The Tag-Along 2 screens 6.20pm, 5 April 2019 at Curzon Soho as part of London’s inaugural Taiwan Film Festival
In 2014, a team of men illegally logging at night on Dakeng Hill, Taichung unearths a buried corpse, and then comes under supernatural attack. Nobody notices the absence of three undocumented Thai workers, but the disappearance of their Taiwanese overseer makes the local papers, along with other missing persons, in a collage of clippings that form the opening credits of The Tag-Along 2. The sharp-eyed might even discern, in this mosaic of missing posters, the faces of many characters from the first film, also directed by Cheng Wei-hao.
Still, one of the attractions of this sequel is the way in which it deviates from the original, finding its own paths through the haunted forest – indeed, totally remapping its terrains – before looping back through and around the first film’s timeline in a manner that transforms, rather than merely rerunning, its plot. Eventually Yi-chun (Hsi Wei-ning) will return, a broken shadow of the confident, independent-minded DJ from The Tag-Along – but before that we will meet new characters with their own problems and fates. And if the first film ended with pregnancy, this new one will pick up that motif and run with it, making the fraught relations between mothers and daughters its thematic focus.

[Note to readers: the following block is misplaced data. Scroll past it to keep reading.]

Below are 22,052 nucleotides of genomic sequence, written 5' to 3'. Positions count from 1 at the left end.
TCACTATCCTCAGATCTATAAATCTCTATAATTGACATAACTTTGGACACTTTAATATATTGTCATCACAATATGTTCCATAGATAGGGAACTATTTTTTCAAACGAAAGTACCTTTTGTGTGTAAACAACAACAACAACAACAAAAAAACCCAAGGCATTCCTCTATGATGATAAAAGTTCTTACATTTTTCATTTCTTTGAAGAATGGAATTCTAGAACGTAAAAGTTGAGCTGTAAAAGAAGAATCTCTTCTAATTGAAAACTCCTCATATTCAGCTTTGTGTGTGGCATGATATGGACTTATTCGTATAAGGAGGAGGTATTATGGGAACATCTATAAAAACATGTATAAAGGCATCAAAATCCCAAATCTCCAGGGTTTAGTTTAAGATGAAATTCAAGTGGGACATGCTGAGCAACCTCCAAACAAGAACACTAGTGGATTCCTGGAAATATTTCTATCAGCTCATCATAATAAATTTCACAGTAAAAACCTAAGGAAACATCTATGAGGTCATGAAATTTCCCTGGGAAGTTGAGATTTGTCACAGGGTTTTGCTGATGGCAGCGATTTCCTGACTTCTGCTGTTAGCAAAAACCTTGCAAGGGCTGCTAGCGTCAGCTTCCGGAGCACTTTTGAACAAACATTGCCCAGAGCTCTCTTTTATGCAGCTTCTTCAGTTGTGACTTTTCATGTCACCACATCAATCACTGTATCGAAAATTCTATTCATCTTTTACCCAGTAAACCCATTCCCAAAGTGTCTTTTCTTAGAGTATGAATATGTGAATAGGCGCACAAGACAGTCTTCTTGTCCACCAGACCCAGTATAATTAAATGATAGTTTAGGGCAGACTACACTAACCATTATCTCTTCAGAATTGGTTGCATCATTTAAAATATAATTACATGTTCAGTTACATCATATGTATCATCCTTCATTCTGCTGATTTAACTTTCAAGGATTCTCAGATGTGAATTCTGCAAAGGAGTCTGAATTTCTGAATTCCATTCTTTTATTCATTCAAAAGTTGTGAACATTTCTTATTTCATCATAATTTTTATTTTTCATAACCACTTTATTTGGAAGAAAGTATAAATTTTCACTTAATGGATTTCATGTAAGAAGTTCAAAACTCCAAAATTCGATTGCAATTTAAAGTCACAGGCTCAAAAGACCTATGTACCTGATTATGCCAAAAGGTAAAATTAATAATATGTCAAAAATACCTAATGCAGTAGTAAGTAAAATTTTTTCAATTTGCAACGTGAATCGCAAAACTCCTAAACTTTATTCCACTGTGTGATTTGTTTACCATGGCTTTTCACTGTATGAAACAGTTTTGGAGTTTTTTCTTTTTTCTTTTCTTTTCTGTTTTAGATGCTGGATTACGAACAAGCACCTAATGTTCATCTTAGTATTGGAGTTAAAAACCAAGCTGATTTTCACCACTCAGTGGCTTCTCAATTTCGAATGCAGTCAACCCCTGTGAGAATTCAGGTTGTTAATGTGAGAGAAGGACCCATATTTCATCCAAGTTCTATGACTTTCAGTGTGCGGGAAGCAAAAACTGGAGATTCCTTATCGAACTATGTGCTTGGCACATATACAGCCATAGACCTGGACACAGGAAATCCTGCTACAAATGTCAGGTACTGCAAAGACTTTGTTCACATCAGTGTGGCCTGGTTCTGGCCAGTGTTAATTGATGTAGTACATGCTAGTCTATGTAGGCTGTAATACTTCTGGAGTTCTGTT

Cut to 2016, and young social worker Shu-fen (Rainie Yang) is having to separate ‘weird’ mother Mei-hua (Francesca Kao) from her young daughter Yong-ching (Isa Lin) who has for a whole year been kept locked away, and covered in hand-written inscriptions, inside their apartment. Meanwhile, Shu-fen is having difficulties with her own daughter Ya-ting (Ruby Chan), a sullen teen seven weeks pregnant by an older boyfriend. Faced with having an abortion that she is not sure she wants, Ya-ting vanishes – and Shu-fen’s increasingly frantic search for her daughter will lead to Ya-ting’s boyfriend the animistic exorcist Chun-kai/’Master Tiger’ (Wi Nien-hsuan), to a disused hospital, back to Mei-hua, and eventually to an abandoned amusement park in the forest where another lost daughter – a little girl in red familiar from urban legend (and from the first film) – longs to find her own mother.
The amusement park setting is key to the wild and bumpy ride along which The Tag-Along 2 is taking its viewers. For in a narrative that violently criss-crosses between past and present, rattling along through unstable, labyrinthine locations where reality and nightmare vie for occupancy, everything is ruled over by irrationality and hallucination, leaving us dizzy with disorientation. Here ancient religious traditions and black magic are brought into conflict with more modern misfortunes, and maternal instincts prove both a toxic, destructive force and the only hope for a better future. As we find out who the little girl in red is, and why she has come to lure damaged people into the woods for the demonic mosien to trap, as in the first film what happens to these characters might be supernatural, but the negative emotions which drive them are all too recognisably real, ensuring that the film’s horrors are rooted in grounds as much psychological as haunted. It’s a crazy roller-coaster of a film, perhaps too intense to be straightforwardly fun, but nonetheless rammed full of unhinged incident and deranged detail.
Strap: Cheng Wei-hao’s spooky sequel The Tag-Along 2 is both mountain hike and amusement park ride through the fraught dynamic of the mother-daughter relationship.
© Anton Bitel